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    Blind stenographer using Dictaphone on April 27, 1911. This could have taken place at the New York Association for the Blind. On the day before this photo was taken, April 26, 1911, President Taft was at the Metropolitan Opera House where he opened the Blind Workers’ Exhibition. The New York Times wrote, “While he [Taft] spoke, a blind stenographer ‘took notes’ on a specially prepared machine….” The exhibition was arranged by Miss Winifred Holt, Secretary of the New York Association for the Blind.

    Brakeman signaling on Freight Car T&NO 47429 of the Southern Pacific Railroad Company, 1951.

    "Send ‘Em by Parcel Post!" The story of children being mailed through the U.S. Post Office in the early 20th century! (Follow the link for the story)

    Although not required to deliver to boxes blocked by snow – customers are supposed to dig mailboxes out – this rural carrier is seen using an extension pole and hanging half out of his car to deliver the mail in Cleveland, Ohio, 1975.

    Employees of the John B. Stetson company finishing soft hats in the factory near 5th and Montgomery Avenues.

    William Penn Hose Company steam engine and fire fighters in front of the company fire station on Frankford Road near Franklin Avenue, Philadelphia. Organized in August 1832, the company is still in operation and is comprised of 100% volunteers.

    Children in child labor demonstration in a New York Labor Day parade in 1909.

    “I Scrubs” - Katie who Keeps House in West Forty-ninth Street, New York, 1892.“9 Yr-old Katie at the 52nd Street Industrial School, he asked what kind of work she did, & she answered, ‘I scrubs.’ Katie & her 3 older siblings took their own flat after their mother died & their father remarried. The older children worked in a hammock factory, & Katie kept house. When asked if she would pose for this picture, which showed in "Children of the Poor" Katie got up, without a question & without a smile.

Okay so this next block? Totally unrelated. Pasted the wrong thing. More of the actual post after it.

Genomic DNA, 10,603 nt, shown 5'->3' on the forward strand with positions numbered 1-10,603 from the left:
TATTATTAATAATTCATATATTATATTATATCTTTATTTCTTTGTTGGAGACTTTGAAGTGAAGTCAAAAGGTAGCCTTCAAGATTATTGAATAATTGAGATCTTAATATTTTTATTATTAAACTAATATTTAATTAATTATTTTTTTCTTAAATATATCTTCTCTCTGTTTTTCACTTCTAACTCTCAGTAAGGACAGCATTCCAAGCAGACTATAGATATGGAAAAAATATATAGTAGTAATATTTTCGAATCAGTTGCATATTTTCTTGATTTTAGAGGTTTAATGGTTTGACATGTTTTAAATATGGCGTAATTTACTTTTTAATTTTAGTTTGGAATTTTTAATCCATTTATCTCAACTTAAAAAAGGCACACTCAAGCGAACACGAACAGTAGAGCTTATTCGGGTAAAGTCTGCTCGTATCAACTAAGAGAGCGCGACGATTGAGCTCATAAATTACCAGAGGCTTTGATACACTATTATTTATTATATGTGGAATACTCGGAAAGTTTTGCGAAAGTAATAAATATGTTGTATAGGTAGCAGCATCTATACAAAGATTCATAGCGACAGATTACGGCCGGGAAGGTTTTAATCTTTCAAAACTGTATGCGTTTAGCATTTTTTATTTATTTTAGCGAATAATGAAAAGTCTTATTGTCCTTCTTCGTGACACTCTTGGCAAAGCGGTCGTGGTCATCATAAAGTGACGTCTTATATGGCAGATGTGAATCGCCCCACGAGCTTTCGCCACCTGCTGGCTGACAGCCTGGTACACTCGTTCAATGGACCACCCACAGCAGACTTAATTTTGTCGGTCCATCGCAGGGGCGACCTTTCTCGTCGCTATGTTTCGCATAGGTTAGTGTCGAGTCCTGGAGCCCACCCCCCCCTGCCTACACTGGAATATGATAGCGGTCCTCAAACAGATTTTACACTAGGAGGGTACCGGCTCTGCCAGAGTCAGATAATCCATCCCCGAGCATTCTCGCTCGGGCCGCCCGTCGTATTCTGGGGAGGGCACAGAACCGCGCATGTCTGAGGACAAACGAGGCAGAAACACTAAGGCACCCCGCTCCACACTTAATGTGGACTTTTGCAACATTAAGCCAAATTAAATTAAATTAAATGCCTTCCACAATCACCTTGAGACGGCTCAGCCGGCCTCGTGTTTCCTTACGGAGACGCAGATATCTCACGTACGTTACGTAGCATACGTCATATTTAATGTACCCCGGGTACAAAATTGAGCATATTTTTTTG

New York City window washers, 1958

    The young women - GIRLS - lost in the preventable tragedy of the Triangle Shirtwaist Fire on March 25, 1911. 146 victims in only 18 minutes, some identified as late as 2011. Immigrants in search of a better life and future.

    Pinboys Frank Jarose (said he was 11 years old), Joseph Philip (5 years old) and Willie Payton (said he was 11 years old) stand in front of the Les Miserables Alleys. Frank made $3.72 the previous week. Joseph worked until midnight every weeknight and made $2.25 a week. Willie made over $2 a week and worked every night until midnight. The Les Miserables Alleys was located in Lowell, Massachusetts, this photo was taken in October 1911.

    Two of the pinboys are shown in front of a bowling alley in Burlington, Vermont, September 1910. These two worked alongside three other small boys until 10:00 or 11:00 P.M.

    Pinboys working at the Subway Bowling Alley located at 65 South St., Brooklyn, New York. It is noted that three smaller boys were kept out of the photo by the boss. This photo was taken at 1:00 A.M. in April 1910.

    Bowling Alleys, connect with George P. Grays, “Bastable Caf” on Genesee St., Syracuse, New York. This photo was taken at 11:30 P.M. in February 1910.

    Boys working in the Arcade Bowling Alley, Trenton, New Jersey, December 20, 1909.

    Pinboys in a Pttsburgh Bowling Alley, 1908 or 1909.

    Postman taking a break and resting -photo taken somewhere between 1920 and 1930


    Lewis Hine. These all work in Cleveland Hosiery Mills. The very youngest one (with curls) said, "I ravels and picks up", December 1910. National Archives via Flickr.

    This photograph shows a young boy at the reins of a laundry delivery wagon in Birmingham, Alabama, 1914. The photograph is one in a series of child labor photographs taken by Lewis Hine.Here is the full archival entry for the photograph: "One of the young wagon boys. There are a good many of these at certain seasons of the year. Location: Birmingham, Alabama. October, 1914."

    Portrait of a letter carrier standing in a Chicago office on Valentine’s Day in 1911. He is carrying a double pack of mail to compensate for the increase in mail due to the holiday.

    News boy - Mobile, Alabama

    Printing Wallpaper, unknown source

    Real horsepower at its best! A 33-horse hitch being used to harvest wheat at the turn of the last century.

    Reporters for the New York Amsterdam News at work in the newsroom, 1936. Photo by Lucien Aigner.